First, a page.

Fanatic Fans Fork Over Finances!

First, lets all just take a moment to appreciate the phenomenal alliteration that was just dropped on you by that title! Eh, eh?

Outside of my mad grammar capabilities, I tend to be somewhat of a sports enthusiast.  After the NFC and AFC Championship games Sunday, it occurred to me that both teams playing in the Super Bowl in New York are from the western side of the country.  So what does that mean for fans of the two franchises?  It’s gonna be one expensive experience!

Now don’t get me wrong, I am not condemning those that are about to spend thousands of dollars to see their team play in a Super Bowl. Denver hasn’t been there since 1998 and while Seattle was there in 2006, it’s only the franchise’s second appearance ever.  The point is, you never know when your team is going to make it back.  So if it’s important to you, enjoy it!  But my understanding attitude doesn’t mean I’m not cringing at the final figures for the trip.

Let’s break it down shall we?  My assumptions are as follows:

  • Because this is likely a once in a lifetime event, I’m going to assume that most fans are going to fly into New York on Friday, spend Saturday sight seeing in the Big Apple, and then go to the game Sunday.  They’ll fly home Monday.
  • Fans will be as frugal as possible during their visit (yeah right)
  • Fans will go with a friend (who in their right mind goes to the Super Bowl alone!?)

Tickets: As of today, the lowest tickets I can find available are going for a very reasonable $2,550.  That’s assuming you want to experience your team in the Super Bowl from the nose bleed seats in the end zone.  Unequivocally, the worst seats in the house.

Air Fare: Every Super Bowl is expensive, but given the distance fans of these two teams are going to have to travel, this will be the killer.  Seattle fans can make the trip for around $670.  Denver fans have a slightly lower $515 payout.  Neither of these are nonstop flights though.

Hotel: Amazingly, there are several hotels in the vicinity of the stadium with rooms available. They’re not even as badly priced as I expected them to be. You can get a nice 3-star hotel room for $395 per night.  You can bump up to a swanky 4-star hotel room for $415.

Meals, Drinks, Etc.: I’m going to go all CPA on you for a minute. There is really no way to guess what people are gonna spend on meals when they’re in New York. So for the purposes of this, I’m going with the IRS per diem rate in effect as of the Super Bowl, which is $71 per person, per day. So assume $213 per person for the trip plus whatever you spend actually inside the game.

So what does all of this beer drinking, football watching, sight seeing fun cost over a long weekend?  A Denver fan can expect to pay at least $4,563.  Seattle fans will lighten their bank accounts at least $4,718.  So it looks like Denver fans win just slightly. Ironically, I predict (you can’t talk about the Super Bowl and not make a prediction) that Denver wins the game as well.  I’m going with Broncos 28 Seahawks 17.

My only hope is that if you’re making the trip, you’re not charging the whole damn thing on a credit card that’s going to cost you 18% interest.  Hopefully you’ve got a little saved up, hopefully you’ve got some friends or family that can help you out.  I encourage you to take the next two weeks to really think about how you’re going to pay for the once in lifetime opportunity!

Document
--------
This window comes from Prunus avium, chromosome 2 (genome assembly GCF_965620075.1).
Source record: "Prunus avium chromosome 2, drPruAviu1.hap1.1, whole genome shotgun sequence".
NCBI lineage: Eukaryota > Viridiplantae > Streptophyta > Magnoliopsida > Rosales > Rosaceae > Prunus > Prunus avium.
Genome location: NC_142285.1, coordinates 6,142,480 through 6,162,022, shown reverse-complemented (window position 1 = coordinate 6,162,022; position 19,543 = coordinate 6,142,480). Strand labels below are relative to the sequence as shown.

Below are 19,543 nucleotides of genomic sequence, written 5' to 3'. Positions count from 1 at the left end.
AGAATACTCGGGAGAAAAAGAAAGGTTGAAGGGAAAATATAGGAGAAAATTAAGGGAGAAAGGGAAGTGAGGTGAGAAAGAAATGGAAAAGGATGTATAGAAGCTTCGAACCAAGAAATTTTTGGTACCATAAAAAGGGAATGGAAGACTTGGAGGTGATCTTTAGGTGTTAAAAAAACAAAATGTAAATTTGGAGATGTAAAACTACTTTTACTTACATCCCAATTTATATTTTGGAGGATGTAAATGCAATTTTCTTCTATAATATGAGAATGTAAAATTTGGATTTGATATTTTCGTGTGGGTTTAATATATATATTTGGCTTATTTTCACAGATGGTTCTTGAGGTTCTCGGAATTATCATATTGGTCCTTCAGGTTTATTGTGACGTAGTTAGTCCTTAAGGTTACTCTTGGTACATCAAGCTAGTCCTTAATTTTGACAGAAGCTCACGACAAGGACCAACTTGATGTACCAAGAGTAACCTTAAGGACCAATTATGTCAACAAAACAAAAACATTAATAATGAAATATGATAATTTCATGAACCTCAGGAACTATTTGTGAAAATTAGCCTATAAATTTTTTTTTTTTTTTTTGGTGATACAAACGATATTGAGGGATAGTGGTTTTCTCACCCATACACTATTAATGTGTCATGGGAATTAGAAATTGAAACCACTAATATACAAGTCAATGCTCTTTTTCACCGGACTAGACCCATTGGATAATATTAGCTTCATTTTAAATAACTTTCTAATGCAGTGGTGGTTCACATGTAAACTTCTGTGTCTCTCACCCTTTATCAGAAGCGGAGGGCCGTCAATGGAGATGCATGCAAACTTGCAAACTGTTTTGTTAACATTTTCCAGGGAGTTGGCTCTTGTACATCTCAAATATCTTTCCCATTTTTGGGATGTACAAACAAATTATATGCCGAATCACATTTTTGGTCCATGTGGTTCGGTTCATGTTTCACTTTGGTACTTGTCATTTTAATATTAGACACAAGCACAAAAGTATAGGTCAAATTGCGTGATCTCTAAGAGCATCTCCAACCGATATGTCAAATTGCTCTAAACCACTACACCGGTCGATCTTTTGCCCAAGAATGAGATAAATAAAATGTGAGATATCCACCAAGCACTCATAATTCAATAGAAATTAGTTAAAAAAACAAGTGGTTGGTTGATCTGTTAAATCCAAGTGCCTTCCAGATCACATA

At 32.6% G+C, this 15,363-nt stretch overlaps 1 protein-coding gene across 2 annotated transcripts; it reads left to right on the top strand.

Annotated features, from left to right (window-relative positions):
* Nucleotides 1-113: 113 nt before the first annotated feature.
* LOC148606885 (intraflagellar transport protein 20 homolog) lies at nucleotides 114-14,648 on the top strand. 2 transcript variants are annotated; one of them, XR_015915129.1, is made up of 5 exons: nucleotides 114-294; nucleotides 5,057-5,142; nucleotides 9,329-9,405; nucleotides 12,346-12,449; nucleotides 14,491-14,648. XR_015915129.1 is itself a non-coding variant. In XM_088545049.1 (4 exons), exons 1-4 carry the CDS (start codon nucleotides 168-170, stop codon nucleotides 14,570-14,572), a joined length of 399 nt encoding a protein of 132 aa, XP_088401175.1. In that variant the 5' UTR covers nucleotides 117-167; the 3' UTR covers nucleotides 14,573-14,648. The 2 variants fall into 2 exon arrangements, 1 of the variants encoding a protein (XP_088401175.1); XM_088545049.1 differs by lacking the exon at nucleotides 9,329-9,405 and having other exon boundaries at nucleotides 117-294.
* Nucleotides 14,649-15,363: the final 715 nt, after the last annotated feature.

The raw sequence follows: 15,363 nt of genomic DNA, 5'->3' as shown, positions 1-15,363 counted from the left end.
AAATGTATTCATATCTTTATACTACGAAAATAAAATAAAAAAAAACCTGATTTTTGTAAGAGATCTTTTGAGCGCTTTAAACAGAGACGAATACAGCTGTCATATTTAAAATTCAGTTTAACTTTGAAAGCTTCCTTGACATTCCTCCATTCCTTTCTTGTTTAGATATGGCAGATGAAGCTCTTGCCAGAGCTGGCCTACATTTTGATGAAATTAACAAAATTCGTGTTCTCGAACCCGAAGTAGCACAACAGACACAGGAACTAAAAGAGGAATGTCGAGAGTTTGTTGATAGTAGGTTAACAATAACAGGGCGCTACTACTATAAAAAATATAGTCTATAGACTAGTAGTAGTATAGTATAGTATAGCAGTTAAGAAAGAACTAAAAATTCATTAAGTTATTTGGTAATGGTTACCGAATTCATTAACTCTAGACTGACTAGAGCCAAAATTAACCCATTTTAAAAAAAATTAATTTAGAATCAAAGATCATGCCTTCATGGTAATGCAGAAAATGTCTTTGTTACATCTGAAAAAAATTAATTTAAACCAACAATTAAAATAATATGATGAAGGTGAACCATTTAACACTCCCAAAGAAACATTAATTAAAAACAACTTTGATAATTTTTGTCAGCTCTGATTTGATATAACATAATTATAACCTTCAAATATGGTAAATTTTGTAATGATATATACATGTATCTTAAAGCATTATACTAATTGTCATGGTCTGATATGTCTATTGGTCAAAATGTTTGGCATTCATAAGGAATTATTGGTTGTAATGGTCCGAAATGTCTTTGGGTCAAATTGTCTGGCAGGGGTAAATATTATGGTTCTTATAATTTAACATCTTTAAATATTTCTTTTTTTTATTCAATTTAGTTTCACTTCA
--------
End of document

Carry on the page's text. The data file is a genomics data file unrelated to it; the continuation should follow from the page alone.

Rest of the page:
If anybody’s going I’d love to hear about it! Or if you’ve got a great super bowl party planned let me know!  If you can find a way to save some money on it you could be featured on Bean Counter by Day.  That’s even better than your team winning the Super Bowl!

Super_Bowl_XLVIII_logo

Push Yourself: 2014 Goals

I read time and time again that there is a significant impact on your psychology by writing down goals and placing them somewhere that you see them every day. Typically, I do pretty well at meeting my goals, but for 2014 I’m going to really push myself! First, a picture of my list attached snugly to the refrigerator so that you can see that I practice what I preach :)

2014 Goals

And in case you can’t read my outstanding handwriting, here are the goals that I am shooting for in 2014:

Pay for the Entire Wedding with Cash:  This one is numero uno and is non-negotiable!  I refuse to go into debt for the wedding. So far, we’ve done well at this and we have about $10,000 saved up, which should easily cover the expenses that we have left. But this goal doesn’t just include the wedding, it includes the honeymoon as well.  Optimism of achieving goal: 100%

Reduce Credit Card Debt $6,000:  Girl Bean Counter has about $7,500 in interest-bearing credit card debt.  I cringed when she told me.  I cringe every time the bills show up.  I have another $3,500 in credit card debt which I used for some furniture and the appliances in our new house. However, my debt is completely interest free for well beyond what I calculate needing to pay it off.  My goal is to get us both down to one credit card by the end of 2014.  Optimism of achieving goal: 85%

Emergency Fund to $7,500: I mentioned above that we already have about $10,000 in savings. We put, at a minimum, $500 per month in savings and usually a good bit more.  So given 6 months to continue saving before the wedding, I’m pretty confident that we should be able to walk away in June with an Emergency Fund of at least $5,000, giving us a great chance to meet the goal in the last 6 months of the year.  Optimism of achieving goal: 95%